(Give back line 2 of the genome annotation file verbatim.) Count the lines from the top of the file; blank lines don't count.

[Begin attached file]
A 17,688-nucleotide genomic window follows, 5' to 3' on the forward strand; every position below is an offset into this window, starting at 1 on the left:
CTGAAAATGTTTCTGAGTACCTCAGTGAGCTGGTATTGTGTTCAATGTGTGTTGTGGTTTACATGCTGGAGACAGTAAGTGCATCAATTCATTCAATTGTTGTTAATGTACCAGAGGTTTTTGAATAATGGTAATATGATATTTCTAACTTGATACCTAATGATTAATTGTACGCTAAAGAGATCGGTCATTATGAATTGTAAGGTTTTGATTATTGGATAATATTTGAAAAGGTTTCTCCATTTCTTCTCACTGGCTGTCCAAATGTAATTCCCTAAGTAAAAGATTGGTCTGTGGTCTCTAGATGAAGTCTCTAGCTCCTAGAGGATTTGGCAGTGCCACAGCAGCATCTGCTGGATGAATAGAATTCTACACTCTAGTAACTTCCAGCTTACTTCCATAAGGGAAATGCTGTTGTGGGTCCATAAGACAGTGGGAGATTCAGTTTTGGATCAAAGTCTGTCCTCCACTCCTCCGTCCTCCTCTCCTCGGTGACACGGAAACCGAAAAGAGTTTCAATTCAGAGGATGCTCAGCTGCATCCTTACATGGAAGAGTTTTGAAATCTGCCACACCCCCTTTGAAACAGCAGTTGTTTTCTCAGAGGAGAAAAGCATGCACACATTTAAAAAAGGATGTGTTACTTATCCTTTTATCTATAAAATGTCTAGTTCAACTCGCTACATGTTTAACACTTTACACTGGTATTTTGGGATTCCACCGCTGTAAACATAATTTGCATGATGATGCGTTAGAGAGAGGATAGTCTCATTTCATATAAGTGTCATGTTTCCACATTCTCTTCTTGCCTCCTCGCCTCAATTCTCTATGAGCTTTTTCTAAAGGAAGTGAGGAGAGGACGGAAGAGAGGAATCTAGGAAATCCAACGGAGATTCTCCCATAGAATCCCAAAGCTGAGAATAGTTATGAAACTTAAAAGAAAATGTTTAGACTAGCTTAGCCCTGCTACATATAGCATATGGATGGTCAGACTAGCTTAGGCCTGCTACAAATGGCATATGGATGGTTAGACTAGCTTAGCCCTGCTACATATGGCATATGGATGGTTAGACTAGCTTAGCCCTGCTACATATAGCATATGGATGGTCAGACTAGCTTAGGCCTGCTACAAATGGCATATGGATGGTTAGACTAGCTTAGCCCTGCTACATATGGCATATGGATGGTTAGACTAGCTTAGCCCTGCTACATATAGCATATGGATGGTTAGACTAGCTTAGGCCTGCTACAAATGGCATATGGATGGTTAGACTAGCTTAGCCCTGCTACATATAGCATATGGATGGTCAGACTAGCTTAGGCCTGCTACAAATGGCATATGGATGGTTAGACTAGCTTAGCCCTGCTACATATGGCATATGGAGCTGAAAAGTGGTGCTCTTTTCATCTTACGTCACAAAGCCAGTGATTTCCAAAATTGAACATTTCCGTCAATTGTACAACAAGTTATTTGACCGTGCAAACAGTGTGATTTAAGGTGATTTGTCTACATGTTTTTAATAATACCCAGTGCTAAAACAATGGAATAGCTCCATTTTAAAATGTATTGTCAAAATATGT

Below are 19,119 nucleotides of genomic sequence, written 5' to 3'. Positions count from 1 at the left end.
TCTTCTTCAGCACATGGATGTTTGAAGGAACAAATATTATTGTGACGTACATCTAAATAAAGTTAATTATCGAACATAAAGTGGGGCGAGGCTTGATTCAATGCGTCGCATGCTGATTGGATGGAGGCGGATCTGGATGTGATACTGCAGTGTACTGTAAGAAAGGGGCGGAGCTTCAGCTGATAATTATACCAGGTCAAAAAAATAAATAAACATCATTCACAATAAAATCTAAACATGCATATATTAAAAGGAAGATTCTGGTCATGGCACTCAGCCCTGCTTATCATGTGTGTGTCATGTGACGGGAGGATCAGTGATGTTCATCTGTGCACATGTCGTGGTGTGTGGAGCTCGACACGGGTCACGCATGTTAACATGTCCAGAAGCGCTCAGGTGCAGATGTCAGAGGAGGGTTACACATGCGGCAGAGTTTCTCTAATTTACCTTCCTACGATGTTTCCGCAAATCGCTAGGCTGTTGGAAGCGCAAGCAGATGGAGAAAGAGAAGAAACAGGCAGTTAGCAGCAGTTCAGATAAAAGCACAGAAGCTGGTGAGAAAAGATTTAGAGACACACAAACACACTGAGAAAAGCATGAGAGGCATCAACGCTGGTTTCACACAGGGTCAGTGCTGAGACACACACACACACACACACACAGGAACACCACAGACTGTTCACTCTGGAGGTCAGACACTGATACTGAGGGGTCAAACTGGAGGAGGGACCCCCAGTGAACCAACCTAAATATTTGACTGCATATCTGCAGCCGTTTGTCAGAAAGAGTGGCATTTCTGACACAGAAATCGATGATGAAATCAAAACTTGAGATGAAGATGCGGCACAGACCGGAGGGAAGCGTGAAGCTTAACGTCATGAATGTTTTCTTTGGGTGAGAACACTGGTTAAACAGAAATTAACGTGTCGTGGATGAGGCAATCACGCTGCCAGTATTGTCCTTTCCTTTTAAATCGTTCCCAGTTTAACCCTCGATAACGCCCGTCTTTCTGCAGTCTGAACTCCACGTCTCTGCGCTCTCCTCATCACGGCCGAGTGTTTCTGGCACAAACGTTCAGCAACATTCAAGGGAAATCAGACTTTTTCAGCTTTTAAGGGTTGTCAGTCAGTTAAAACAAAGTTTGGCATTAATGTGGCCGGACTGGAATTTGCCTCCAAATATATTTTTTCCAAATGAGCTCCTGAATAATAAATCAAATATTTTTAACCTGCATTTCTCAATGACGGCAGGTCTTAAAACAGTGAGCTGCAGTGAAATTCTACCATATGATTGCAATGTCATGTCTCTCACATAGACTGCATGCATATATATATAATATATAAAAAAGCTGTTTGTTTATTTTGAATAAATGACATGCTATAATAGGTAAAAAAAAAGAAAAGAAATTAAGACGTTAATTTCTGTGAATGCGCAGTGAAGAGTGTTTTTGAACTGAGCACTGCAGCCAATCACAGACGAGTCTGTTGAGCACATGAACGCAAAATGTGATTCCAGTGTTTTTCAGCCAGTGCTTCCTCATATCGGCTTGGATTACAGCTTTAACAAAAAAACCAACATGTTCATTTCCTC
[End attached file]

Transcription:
CTGAAAATGTTTCTGAGTACCTCAGTGAGCTGGTATTGTGTTCAATGTGTGTTGTGGTTTACATGCTGGAGACAGTAAGTGCATCAATTCATTCAATTGTTGTTAATGTACCAGAGGTTTTTGAATAATGGTAATATGATATTTCTAACTTGATACCTAATGATTAATTGTACGCTAAAGAGATCGGTCATTATGAATTGTAAGGTTTTGATTATTGGATAATATTTGAAAAGGTTTCTCCATTTCTTCTCACTGGCTGTCCAAATGTAATTCCCTAAGTAAAAGATTGGTCTGTGGTCTCTAGATGAAGTCTCTAGCTCCTAGAGGATTTGGCAGTGCCACAGCAGCATCTGCTGGATGAATAGAATTCTACACTCTAGTAACTTCCAGCTTACTTCCATAAGGGAAATGCTGTTGTGGGTCCATAAGACAGTGGGAGATTCAGTTTTGGATCAAAGTCTGTCCTCCACTCCTCCGTCCTCCTCTCCTCGGTGACACGGAAACCGAAAAGAGTTTCAATTCAGAGGATGCTCAGCTGCATCCTTACATGGAAGAGTTTTGAAATCTGCCACACCCCCTTTGAAACAGCAGTTGTTTTCTCAGAGGAGAAAAGCATGCACACATTTAAAAAAGGATGTGTTACTTATCCTTTTATCTATAAAATGTCTAGTTCAACTCGCTACATGTTTAACACTTTACACTGGTATTTTGGGATTCCACCGCTGTAAACATAATTTGCATGATGATGCGTTAGAGAGAGGATAGTCTCATTTCATATAAGTGTCATGTTTCCACATTCTCTTCTTGCCTCCTCGCCTCAATTCTCTATGAGCTTTTTCTAAAGGAAGTGAGGAGAGGACGGAAGAGAGGAATCTAGGAAATCCAACGGAGATTCTCCCATAGAATCCCAAAGCTGAGAATAGTTATGAAACTTAAAAGAAAATGTTTAGACTAGCTTAGCCCTGCTACATATAGCATATGGATGGTCAGACTAGCTTAGGCCTGCTACAAATGGCATATGGATGGTTAGACTAGCTTAGCCCTGCTACATATGGCATATGGATGGTTAGACTAGCTTAGCCCTGCTACATATAGCATATGGATGGTCAGACTAGCTTAGGCCTGCTACAAATGGCATATGGATGGTTAGACTAGCTTAGCCCTGCTACATATGGCATATGGATGGTTAGACTAGCTTAGCCCTGCTACATATAGCATATGGATGGTTAGACTAGCTTAGGCCTGCTACAAATGGCATATGGATGGTTAGACTAGCTTAGCCCTGCTACATATAGCATATGGATGGTCAGACTAGCTTAGGCCTGCTACAAATGGCATATGGATGGTTAGACTAGCTTAGCCCTGCTACATATGGCATATGGAGCTGAAAAGTGGTGCTCTTTTCATCTTACGTCACAAAGCCAGTGATTTCCAAAATTGAACATTTCCGTCAATTGTACAACAAGTTATTTGACCGTGCAAACAGTGTGATTTAAGGTGATTTGTCTACATGTTTTTAATAATACCCAGTGCTAAAACAATGGAATAGCTCCATTTTAAAATGTATTGTCAAAATATGT